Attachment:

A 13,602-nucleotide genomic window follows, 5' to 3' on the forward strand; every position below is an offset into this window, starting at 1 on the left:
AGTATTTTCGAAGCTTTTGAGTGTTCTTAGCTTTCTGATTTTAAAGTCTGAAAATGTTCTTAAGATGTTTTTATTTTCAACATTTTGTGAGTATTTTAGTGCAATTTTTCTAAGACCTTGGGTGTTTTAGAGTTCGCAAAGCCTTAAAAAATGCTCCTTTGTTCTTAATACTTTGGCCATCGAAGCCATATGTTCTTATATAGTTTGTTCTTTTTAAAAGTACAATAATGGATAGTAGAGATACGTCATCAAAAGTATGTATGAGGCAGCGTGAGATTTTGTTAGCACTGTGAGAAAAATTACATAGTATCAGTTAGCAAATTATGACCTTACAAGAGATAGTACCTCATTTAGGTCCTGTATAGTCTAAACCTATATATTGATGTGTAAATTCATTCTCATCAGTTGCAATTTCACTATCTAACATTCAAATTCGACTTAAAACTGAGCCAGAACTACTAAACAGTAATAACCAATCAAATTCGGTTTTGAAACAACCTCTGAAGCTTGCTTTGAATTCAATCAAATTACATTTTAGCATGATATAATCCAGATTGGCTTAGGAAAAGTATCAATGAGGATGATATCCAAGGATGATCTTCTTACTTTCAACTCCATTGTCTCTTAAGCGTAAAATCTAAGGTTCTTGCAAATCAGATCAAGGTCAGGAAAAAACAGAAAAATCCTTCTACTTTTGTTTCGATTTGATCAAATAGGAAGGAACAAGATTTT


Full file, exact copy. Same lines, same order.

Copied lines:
A 13,602-nucleotide genomic window follows, 5' to 3' on the forward strand; every position below is an offset into this window, starting at 1 on the left:
AGTATTTTCGAAGCTTTTGAGTGTTCTTAGCTTTCTGATTTTAAAGTCTGAAAATGTTCTTAAGATGTTTTTATTTTCAACATTTTGTGAGTATTTTAGTGCAATTTTTCTAAGACCTTGGGTGTTTTAGAGTTCGCAAAGCCTTAAAAAATGCTCCTTTGTTCTTAATACTTTGGCCATCGAAGCCATATGTTCTTATATAGTTTGTTCTTTTTAAAAGTACAATAATGGATAGTAGAGATACGTCATCAAAAGTATGTATGAGGCAGCGTGAGATTTTGTTAGCACTGTGAGAAAAATTACATAGTATCAGTTAGCAAATTATGACCTTACAAGAGATAGTACCTCATTTAGGTCCTGTATAGTCTAAACCTATATATTGATGTGTAAATTCATTCTCATCAGTTGCAATTTCACTATCTAACATTCAAATTCGACTTAAAACTGAGCCAGAACTACTAAACAGTAATAACCAATCAAATTCGGTTTTGAAACAACCTCTGAAGCTTGCTTTGAATTCAATCAAATTACATTTTAGCATGATATAATCCAGATTGGCTTAGGAAAAGTATCAATGAGGATGATATCCAAGGATGATCTTCTTACTTTCAACTCCATTGTCTCTTAAGCGTAAAATCTAAGGTTCTTGCAAATCAGATCAAGGTCAGGAAAAAACAGAAAAATCCTTCTACTTTTGTTTCGATTTGATCAAATAGGAAGGAACAAGATTTT